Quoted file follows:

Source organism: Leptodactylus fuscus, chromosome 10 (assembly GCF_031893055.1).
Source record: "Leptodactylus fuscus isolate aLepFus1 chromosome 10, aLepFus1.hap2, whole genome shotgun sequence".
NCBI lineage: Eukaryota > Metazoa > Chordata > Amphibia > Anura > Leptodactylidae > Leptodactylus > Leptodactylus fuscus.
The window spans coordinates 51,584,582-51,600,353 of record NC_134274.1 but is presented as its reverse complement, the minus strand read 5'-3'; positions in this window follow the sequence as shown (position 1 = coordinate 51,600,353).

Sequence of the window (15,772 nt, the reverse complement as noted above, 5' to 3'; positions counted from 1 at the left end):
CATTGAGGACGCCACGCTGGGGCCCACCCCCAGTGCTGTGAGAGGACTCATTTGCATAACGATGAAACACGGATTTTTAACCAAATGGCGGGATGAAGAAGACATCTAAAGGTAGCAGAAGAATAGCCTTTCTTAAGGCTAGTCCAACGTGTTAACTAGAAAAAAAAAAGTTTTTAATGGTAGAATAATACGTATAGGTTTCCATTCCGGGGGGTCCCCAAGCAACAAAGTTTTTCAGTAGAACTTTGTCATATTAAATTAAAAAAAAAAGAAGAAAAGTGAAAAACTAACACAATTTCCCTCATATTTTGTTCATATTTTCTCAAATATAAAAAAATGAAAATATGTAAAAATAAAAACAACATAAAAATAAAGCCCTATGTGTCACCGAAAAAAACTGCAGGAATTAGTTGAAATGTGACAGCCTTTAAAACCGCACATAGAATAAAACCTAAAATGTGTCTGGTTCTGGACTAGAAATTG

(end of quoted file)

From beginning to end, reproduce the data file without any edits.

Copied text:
Source organism: Leptodactylus fuscus, chromosome 10 (assembly GCF_031893055.1).
Source record: "Leptodactylus fuscus isolate aLepFus1 chromosome 10, aLepFus1.hap2, whole genome shotgun sequence".
NCBI lineage: Eukaryota > Metazoa > Chordata > Amphibia > Anura > Leptodactylidae > Leptodactylus > Leptodactylus fuscus.
The window spans coordinates 51,584,582-51,600,353 of record NC_134274.1 but is presented as its reverse complement, the minus strand read 5'-3'; positions in this window follow the sequence as shown (position 1 = coordinate 51,600,353).

Sequence of the window (15,772 nt, the reverse complement as noted above, 5' to 3'; positions counted from 1 at the left end):
CATTGAGGACGCCACGCTGGGGCCCACCCCCAGTGCTGTGAGAGGACTCATTTGCATAACGATGAAACACGGATTTTTAACCAAATGGCGGGATGAAGAAGACATCTAAAGGTAGCAGAAGAATAGCCTTTCTTAAGGCTAGTCCAACGTGTTAACTAGAAAAAAAAAAGTTTTTAATGGTAGAATAATACGTATAGGTTTCCATTCCGGGGGGTCCCCAAGCAACAAAGTTTTTCAGTAGAACTTTGTCATATTAAATTAAAAAAAAAAGAAGAAAAGTGAAAAACTAACACAATTTCCCTCATATTTTGTTCATATTTTCTCAAATATAAAAAAATGAAAATATGTAAAAATAAAAACAACATAAAAATAAAGCCCTATGTGTCACCGAAAAAAACTGCAGGAATTAGTTGAAATGTGACAGCCTTTAAAACCGCACATAGAATAAAACCTAAAATGTGTCTGGTTCTGGACTAGAAATTG